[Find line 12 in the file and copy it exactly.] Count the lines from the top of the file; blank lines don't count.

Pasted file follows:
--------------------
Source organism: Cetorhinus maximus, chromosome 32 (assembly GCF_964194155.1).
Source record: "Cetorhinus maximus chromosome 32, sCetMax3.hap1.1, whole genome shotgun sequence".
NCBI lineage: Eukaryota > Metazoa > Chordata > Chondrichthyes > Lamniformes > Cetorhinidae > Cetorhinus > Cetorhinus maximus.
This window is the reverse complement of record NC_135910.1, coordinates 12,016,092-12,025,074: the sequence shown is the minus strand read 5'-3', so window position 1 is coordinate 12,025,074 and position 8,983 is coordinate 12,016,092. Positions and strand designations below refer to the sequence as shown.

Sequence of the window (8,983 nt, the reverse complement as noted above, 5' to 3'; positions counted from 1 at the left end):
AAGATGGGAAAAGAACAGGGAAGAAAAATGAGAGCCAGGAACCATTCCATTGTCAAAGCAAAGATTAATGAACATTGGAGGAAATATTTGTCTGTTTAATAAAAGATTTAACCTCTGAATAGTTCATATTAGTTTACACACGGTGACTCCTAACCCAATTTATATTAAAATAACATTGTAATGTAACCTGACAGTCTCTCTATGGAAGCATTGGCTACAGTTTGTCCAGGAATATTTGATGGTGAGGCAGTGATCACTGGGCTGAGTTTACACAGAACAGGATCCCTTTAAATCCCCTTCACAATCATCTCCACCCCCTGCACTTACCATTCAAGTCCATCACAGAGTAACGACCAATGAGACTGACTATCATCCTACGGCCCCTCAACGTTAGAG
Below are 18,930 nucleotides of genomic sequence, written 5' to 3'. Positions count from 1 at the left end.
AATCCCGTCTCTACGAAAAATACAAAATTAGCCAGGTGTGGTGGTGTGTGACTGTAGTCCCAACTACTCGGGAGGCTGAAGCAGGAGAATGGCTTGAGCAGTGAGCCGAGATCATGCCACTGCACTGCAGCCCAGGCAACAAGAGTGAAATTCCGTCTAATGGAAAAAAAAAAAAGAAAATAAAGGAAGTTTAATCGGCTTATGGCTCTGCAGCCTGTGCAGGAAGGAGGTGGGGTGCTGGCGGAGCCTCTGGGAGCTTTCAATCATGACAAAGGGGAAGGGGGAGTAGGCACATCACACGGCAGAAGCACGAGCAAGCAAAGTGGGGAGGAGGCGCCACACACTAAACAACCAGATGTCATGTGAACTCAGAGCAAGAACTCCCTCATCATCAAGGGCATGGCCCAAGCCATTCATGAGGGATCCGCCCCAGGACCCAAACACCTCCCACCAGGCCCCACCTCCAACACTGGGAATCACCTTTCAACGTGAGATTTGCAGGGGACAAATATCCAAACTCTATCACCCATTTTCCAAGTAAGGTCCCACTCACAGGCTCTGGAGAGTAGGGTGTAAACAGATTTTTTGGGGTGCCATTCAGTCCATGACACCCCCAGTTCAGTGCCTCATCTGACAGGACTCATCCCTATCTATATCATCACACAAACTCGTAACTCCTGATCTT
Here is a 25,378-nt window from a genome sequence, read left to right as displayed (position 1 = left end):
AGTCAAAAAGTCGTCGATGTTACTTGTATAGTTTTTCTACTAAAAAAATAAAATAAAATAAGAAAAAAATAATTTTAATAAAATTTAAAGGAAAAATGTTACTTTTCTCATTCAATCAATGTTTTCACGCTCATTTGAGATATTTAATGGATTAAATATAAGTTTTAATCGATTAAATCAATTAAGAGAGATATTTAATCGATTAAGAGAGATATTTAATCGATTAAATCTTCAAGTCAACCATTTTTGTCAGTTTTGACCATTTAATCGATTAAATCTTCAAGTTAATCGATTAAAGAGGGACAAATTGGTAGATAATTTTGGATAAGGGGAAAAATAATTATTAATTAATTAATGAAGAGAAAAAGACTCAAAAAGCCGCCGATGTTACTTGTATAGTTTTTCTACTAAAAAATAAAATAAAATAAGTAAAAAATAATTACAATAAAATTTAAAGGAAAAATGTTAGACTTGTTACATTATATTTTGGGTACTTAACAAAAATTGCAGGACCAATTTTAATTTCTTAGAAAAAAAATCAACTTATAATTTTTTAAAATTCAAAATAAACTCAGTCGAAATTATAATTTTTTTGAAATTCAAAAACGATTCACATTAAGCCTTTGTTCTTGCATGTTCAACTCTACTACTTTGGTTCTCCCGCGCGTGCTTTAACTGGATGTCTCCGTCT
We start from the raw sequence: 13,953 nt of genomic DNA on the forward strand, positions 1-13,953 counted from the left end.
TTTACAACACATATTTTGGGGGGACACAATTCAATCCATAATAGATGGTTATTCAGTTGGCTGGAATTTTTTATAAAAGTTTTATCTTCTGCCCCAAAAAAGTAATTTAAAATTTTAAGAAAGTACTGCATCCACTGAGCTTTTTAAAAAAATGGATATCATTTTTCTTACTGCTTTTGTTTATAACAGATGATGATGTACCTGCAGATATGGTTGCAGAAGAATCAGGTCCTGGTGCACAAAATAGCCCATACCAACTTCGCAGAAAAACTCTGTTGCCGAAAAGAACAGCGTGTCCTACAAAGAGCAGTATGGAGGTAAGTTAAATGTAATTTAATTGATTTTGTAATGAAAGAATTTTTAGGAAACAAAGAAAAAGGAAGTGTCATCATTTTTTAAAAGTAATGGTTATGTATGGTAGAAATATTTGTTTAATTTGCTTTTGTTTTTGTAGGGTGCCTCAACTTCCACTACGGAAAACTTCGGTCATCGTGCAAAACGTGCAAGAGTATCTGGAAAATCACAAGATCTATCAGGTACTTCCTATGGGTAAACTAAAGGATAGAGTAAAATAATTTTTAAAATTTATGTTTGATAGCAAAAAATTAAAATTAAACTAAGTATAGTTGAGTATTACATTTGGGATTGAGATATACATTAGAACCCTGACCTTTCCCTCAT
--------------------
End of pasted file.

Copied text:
TTTACAACACATATTTTGGGGGGACACAATTCAATCCATAATAGATGGTTATTCAGTTGGCTGGAATTTTTTATAAAAGTTTTATCTTCTGCCCCAAAAAAGTAATTTAAAATTTTAAGAAAGTACTGCATCCACTGAGCTTTTTAAAAAAATGGATATCATTTTTCTTACTGCTTTTGTTTATAACAGATGATGATGTACCTGCAGATATGGTTGCAGAAGAATCAGGTCCTGGTGCACAAAATAGCCCATACCAACTTCGCAGAAAAACTCTGTTGCCGAAAAGAACAGCGTGTCCTACAAAGAGCAGTATGGAGGTAAGTTAAATGTAATTTAATTGATTTTGTAATGAAAGAATTTTTAGGAAACAAAGAAAAAGGAAGTGTCATCATTTTTTAAAAGTAATGGTTATGTATGGTAGAAATATTTGTTTAATTTGCTTTTGTTTTTGTAGGGTGCCTCAACTTCCACTACGGAAAACTTCGGTCATCGTGCAAAACGTGCAAGAGTATCTGGAAAATCACAAGATCTATCAGGTACTTCCTATGGGTAAACTAAAGGATAGAGTAAAATAATTTTTAAAATTTATGTTTGATAGCAAAAAATTAAAATTAAACTAAGTATAGTTGAGTATTACATTTGGGATTGAGATATACATTAGAACCCTGACCTTTCCCTCAT